TRENTON – Although a report commissioned by the governor’s office on the George Washington Bridge lane closure controversy concluded Gov. Chris Christie “knew nothing about” the September 2013 incident before its execution, state Senate Majority Leader Loretta Weinberg (D-Bergen) was unsatisfied with the results.
“The big question of motive has not been answered. As a matter of fact, more questions have been raised, because [the report] makes a statement that this had nothing to do with political retribution. Then what did it have to do with?” Weinberg said. “If you can make that statement then where is the other half of that sentence? How can you make that statement unless you know what the motive was, or what it really was?”
The Gibson, Dunn & Crutcher LLP report, which was requested by Christie’s office and reportedly cost taxpayers at least $1 million in legal fees, was released on Thursday. It indicates that former top Christie staffer Bridget Kelly and former Port Authority executive David Wildstein, who was the editor-in-chief of PolitickerNJ.com under the name “Wally Edge” until 2010, were the main force behind the lane closure incident, which has come to be known as the “Bridgegate” scandal.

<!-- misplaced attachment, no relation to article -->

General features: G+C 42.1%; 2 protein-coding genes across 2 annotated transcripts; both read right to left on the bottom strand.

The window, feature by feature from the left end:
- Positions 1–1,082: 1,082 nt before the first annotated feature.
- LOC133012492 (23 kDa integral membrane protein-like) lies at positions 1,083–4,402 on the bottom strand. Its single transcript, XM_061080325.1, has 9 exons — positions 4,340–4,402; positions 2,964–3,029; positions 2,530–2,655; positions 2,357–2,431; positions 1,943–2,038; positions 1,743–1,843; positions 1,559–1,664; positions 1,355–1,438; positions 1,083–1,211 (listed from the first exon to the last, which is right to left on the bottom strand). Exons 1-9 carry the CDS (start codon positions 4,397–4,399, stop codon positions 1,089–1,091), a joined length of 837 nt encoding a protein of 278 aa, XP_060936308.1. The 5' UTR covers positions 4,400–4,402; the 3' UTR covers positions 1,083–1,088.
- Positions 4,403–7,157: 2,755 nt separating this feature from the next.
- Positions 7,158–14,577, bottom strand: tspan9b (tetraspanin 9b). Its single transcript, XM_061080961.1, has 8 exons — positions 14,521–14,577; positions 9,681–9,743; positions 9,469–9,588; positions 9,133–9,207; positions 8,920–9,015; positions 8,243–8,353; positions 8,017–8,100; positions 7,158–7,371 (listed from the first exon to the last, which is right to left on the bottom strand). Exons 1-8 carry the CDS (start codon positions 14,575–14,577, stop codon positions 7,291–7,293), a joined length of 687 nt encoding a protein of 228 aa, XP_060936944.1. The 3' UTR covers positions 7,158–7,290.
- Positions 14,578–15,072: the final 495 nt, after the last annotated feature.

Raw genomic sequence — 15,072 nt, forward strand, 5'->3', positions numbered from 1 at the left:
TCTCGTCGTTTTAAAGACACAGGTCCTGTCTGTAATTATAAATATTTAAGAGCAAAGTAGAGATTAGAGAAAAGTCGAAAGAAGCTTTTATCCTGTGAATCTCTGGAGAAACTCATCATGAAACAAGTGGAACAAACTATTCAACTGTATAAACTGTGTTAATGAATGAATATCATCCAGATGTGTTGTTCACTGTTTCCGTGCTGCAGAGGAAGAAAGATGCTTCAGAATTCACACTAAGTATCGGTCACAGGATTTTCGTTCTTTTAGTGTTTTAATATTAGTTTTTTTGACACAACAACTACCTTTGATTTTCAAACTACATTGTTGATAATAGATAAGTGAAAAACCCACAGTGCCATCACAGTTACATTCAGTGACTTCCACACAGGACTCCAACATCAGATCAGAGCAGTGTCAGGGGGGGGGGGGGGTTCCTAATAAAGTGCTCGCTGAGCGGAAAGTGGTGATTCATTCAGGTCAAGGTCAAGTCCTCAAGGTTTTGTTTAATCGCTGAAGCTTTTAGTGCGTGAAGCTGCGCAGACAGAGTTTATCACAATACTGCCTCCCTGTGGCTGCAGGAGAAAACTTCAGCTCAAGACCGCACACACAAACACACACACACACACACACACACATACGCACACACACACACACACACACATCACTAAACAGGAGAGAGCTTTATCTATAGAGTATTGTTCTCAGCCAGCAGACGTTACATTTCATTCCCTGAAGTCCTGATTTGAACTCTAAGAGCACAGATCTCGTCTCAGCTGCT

Weinberg focused her ire regarding the report on attorney Randy Mastro, of Gibson, Dunn & Crutcher, who issued his law firm’s findings about Gov. Christie’s involvement in the lane closure controversy at a New York City press conference on Thursday.
“That attorney has some very strong legal connections to the governor,” Weinberg said. “There are questions that could be raised. This report parses words in a very inappropriate manor. The governor got what he paid for.”
Regarding her ongoing role as co-chair of the state Legislative Select Committee on Investigation, which is investigating the bridge lane closure incident, Weinberg she would “wait and see” if the committee would get any more information that was provided in the governor’s internal report.
“The public will believe whatever we come out with, or choose not to believe it. This is all about public documents in the public purview, and should’ve been turned over to the public months ago. And then we wouldn’t be having this discussion, because we would’ve known a lot of the answers. I’d like to see Mr. Mastro come before our committee, give his report, and then let us ask him some questions about it. I am not going to say how or what I believe until I see everything.
“If the governor needed a very expensive lawyer to come and tell him that we need transparency, I would have told him that for free,” Weinberg added. “I’ve been telling him that for the last four years, and I haven’t charged him for it.”